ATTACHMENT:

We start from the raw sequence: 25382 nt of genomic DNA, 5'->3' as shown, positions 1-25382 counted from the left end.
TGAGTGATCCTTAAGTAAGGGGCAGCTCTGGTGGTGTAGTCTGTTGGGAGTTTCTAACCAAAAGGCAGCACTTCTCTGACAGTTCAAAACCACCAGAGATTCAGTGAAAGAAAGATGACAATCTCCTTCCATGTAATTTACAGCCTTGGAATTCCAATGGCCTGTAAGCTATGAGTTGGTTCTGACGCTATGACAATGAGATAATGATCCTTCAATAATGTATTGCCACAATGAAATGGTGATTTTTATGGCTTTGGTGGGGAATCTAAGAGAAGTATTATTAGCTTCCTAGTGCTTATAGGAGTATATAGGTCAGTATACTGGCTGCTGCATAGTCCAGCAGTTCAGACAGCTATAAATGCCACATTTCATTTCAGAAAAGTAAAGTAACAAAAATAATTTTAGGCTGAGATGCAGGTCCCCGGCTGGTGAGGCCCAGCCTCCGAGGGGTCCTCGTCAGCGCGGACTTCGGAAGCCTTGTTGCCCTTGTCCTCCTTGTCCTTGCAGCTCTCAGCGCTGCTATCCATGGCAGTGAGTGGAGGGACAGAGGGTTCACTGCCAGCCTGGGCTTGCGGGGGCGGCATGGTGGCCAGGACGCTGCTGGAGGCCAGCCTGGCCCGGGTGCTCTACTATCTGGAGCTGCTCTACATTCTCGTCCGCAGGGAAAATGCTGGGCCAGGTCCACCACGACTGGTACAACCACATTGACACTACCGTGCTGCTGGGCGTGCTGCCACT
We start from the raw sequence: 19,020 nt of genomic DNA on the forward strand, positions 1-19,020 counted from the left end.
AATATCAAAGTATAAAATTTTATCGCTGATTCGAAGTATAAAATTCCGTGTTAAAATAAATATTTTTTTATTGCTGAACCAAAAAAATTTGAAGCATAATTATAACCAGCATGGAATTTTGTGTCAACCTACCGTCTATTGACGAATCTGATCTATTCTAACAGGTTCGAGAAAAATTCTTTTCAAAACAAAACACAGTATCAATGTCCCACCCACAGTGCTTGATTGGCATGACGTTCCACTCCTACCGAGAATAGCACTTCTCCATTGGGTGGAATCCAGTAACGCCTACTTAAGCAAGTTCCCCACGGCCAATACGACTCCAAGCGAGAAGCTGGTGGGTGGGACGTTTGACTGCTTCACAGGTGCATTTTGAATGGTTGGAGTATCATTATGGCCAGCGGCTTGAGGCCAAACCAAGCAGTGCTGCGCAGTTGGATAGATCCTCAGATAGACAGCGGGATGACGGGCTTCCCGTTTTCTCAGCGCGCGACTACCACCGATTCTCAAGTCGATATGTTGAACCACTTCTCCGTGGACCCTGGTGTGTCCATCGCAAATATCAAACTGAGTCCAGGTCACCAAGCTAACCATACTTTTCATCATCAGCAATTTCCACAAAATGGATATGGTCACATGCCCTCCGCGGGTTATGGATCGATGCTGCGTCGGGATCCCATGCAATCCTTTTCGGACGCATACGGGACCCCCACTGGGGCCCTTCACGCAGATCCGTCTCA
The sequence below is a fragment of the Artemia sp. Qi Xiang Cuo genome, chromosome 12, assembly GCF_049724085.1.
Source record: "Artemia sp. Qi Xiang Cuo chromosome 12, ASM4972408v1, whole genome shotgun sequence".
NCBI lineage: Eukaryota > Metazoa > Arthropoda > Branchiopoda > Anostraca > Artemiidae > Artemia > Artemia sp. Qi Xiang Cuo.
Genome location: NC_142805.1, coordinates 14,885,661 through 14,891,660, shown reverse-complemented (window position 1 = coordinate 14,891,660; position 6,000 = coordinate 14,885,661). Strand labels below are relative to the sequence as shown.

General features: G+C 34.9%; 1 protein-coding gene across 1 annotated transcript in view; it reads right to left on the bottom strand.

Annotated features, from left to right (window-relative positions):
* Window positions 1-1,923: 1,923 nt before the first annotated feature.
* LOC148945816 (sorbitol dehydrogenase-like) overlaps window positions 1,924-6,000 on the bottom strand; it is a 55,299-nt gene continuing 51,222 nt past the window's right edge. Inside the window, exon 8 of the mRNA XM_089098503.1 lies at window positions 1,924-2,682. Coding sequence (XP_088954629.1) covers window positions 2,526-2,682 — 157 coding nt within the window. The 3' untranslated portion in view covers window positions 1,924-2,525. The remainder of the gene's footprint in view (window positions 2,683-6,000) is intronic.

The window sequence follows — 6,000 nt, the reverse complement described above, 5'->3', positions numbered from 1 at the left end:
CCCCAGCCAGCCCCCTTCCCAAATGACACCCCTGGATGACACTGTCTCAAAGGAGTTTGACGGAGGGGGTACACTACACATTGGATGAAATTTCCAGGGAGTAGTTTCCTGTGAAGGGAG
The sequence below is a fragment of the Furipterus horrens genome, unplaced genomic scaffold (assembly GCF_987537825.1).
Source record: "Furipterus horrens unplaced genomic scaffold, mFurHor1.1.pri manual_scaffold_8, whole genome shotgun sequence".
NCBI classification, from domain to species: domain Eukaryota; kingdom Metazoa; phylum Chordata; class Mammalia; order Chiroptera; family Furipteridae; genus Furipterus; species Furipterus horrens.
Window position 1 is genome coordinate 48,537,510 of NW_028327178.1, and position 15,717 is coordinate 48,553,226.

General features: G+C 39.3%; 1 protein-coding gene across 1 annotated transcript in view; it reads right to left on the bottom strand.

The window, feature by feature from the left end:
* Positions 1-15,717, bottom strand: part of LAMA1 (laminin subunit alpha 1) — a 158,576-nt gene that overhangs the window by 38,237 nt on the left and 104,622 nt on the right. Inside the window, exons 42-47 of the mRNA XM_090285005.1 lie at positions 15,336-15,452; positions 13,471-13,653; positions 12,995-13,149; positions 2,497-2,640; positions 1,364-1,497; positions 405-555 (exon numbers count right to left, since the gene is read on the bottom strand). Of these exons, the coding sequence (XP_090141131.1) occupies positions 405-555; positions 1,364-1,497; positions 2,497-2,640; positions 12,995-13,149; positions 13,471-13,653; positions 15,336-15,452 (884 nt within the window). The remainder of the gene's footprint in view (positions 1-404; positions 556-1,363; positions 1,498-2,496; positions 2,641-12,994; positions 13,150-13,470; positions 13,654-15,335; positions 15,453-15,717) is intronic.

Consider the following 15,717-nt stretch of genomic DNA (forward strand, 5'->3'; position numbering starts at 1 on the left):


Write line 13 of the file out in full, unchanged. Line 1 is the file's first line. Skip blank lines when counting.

The window sequence follows — 6,000 nt, the reverse complement described above, 5'->3', positions numbered from 1 at the left end: